Happy Cow or Thinking Pig? AI system can detect nine different emotional states in FARM ANIMALS by analysing their faces
- Researchers trained an AI system on tens of thousands of farm animals
- Found a total of 13 facial actions based on eyes and ears of cows and pigs
- These were linked to nine different emotional states of the farm animals
- It is hoped the technology could lead to improved animal welfare conditions
An AI-powered computer system has been created which identifies the emotional state of farm animals and if they are happy or not.
It is hoped that better understanding how animals are feeling can help improve their living conditions and quality of life.
Thousands of images of cows and pigs from six farms around the world were used to train the network, called WUR Wolf, which was accurate 85 per cent of the time.
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An AI-powered computer system has been created which identifies the emotional state of farm animals and if they are happy or not. Pictured one of the images the system was trialled on which reveals a pig which was classified as ‘alert and neutral’
Deep learning algorithms were used to identify 13 facial actions which included difference in an animal’s ears, eyes and behaviour., Pictured, an excited cow
The software was developed by Dr Suresh Neethirajaat of Wageningen University in the Netherlands and the findings are published on bioRxiv.
Deep learning algorithms were used to identify 13 facial actions which included differences in an animals’ ears, eyes and behaviour.
These then correlated to nine different emotional states, including whether the animal is aggressive, calm, or neutral.
For example, if the ears of a cow are upright it is likely excited, but if its ears are pointing forwards, it is probably feeling negative emotions, such as frustration.
Markers for pigs also focus heavily on the ear and if they are twitching rapidly, they are probably feeling stressed, whereas if they are hanging and flipping in the direction of the eyes, the animal is in a neutral state.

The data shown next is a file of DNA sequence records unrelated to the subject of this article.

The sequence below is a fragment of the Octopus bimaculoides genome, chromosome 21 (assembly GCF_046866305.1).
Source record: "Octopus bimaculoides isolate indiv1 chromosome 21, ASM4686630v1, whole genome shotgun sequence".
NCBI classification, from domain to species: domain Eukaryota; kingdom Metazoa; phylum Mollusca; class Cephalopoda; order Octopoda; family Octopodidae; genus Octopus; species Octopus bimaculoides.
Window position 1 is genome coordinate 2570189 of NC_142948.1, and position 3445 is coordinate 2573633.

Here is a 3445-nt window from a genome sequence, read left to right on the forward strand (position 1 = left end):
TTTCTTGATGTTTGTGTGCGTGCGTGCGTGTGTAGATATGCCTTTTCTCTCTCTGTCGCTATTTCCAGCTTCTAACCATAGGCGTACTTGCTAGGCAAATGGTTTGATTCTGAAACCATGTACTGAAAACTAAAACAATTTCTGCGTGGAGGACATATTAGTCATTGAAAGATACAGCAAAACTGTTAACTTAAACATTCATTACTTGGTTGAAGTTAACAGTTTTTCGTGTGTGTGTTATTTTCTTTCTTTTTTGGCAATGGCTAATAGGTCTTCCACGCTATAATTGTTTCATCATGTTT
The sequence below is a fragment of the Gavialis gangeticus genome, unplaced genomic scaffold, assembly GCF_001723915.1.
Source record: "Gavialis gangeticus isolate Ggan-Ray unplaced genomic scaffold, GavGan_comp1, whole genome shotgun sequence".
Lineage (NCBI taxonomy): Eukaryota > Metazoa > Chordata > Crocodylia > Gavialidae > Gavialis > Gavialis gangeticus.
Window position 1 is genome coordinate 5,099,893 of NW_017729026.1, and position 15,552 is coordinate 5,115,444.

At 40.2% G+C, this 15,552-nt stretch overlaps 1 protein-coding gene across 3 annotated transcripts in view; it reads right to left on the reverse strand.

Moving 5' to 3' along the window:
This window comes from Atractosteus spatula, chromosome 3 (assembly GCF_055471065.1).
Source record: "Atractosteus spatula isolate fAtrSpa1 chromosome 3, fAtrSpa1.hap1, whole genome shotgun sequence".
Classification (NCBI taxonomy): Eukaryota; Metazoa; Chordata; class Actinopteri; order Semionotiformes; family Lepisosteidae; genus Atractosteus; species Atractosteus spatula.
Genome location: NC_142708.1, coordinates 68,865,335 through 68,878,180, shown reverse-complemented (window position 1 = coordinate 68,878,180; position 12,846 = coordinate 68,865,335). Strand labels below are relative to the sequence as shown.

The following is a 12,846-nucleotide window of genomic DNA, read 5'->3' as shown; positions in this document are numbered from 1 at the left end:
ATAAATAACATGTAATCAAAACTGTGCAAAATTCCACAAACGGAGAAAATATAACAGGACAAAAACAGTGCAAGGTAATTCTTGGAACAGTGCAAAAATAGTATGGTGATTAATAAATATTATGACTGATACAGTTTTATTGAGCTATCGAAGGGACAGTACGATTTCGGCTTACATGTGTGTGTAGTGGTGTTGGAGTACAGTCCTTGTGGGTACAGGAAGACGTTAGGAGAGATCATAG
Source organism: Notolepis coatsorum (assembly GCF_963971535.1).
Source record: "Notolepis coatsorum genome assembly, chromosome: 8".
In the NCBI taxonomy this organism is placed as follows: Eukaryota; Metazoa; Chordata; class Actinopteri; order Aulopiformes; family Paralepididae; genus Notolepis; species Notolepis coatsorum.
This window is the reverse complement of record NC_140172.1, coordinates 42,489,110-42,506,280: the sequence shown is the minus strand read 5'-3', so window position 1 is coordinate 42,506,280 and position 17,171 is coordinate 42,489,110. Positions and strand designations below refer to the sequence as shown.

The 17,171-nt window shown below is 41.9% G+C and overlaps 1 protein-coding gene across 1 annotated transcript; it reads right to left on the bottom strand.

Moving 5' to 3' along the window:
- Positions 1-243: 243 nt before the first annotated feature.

The 13 facial indicators fee data into the Ai system which then determines which of nine emotional states (pictured) best applies to an animal at a specific moment
These indicators offer insights into how the animals are feeling and could be used to monitor farm animals to ensure they are as happy and content as possible.
‘There is a need to move away from just eliminating negative emotional states to providing positive states, such as playful behaviour,’ Dr Neethirajaat told New Scientist.
He believes the technology will take a number of years before it is ready to be used on farms.
|Cow||Upright ear posture longer||Excited|
|Cow||Forward facing ears||Frustrated|
|Cow||Half-closed eyes, ears backwards||Relaxed|
|Cow||Eye white visible and ears forward||Excited|
|Cow||Visible eye white||Stress|
|Pig||High frequency ear movement||Stress|
|Pig||Ears backward||Negative emotion|
|Pig||Hanging ears flipping in the direction of eyes||Neutral|
|Pig||Standing upright ears||Normal|
|Pig||Ears forward oriented||Aggression|
|Pig||Ears backward and less open eyes||Retreat from aggression to neutral state|
But he says continuous monitoring would help farmers consistently maintain higher welfare standards than the current system of inspections and audits.
‘The ability to track and analyze how animals feel will be a breakthrough in establishing animal welfare auditing tools,’ Dr Neethirajaat writes in his paper.
‘Technological advances in 384 the field of animal behavior are a huge step in improving humans’ understanding of the 385 animals they share this world with, but there is still room to grow.’